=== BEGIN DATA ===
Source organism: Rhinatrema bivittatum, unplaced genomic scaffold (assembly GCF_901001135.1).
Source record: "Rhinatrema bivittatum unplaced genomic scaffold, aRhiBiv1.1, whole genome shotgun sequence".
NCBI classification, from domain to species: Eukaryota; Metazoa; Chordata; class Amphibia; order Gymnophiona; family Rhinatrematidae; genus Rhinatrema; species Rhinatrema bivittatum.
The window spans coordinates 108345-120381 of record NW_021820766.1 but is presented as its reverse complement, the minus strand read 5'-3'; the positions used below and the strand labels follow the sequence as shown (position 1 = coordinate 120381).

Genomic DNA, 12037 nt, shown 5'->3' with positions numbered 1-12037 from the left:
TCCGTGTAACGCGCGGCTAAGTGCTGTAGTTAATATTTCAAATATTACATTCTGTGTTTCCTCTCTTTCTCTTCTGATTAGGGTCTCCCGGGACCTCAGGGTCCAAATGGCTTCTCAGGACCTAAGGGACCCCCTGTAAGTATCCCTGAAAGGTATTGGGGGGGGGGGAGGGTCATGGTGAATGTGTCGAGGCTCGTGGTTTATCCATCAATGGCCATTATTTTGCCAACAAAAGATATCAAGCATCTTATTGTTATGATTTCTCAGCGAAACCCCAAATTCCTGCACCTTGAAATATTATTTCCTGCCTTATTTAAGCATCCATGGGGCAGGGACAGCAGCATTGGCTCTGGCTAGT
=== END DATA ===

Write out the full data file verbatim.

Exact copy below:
Source organism: Rhinatrema bivittatum, unplaced genomic scaffold (assembly GCF_901001135.1).
Source record: "Rhinatrema bivittatum unplaced genomic scaffold, aRhiBiv1.1, whole genome shotgun sequence".
NCBI classification, from domain to species: Eukaryota; Metazoa; Chordata; class Amphibia; order Gymnophiona; family Rhinatrematidae; genus Rhinatrema; species Rhinatrema bivittatum.
The window spans coordinates 108345-120381 of record NW_021820766.1 but is presented as its reverse complement, the minus strand read 5'-3'; the positions used below and the strand labels follow the sequence as shown (position 1 = coordinate 120381).

Genomic DNA, 12037 nt, shown 5'->3' with positions numbered 1-12037 from the left:
TCCGTGTAACGCGCGGCTAAGTGCTGTAGTTAATATTTCAAATATTACATTCTGTGTTTCCTCTCTTTCTCTTCTGATTAGGGTCTCCCGGGACCTCAGGGTCCAAATGGCTTCTCAGGACCTAAGGGACCCCCTGTAAGTATCCCTGAAAGGTATTGGGGGGGGGGGAGGGTCATGGTGAATGTGTCGAGGCTCGTGGTTTATCCATCAATGGCCATTATTTTGCCAACAAAAGATATCAAGCATCTTATTGTTATGATTTCTCAGCGAAACCCCAAATTCCTGCACCTTGAAATATTATTTCCTGCCTTATTTAAGCATCCATGGGGCAGGGACAGCAGCATTGGCTCTGGCTAGT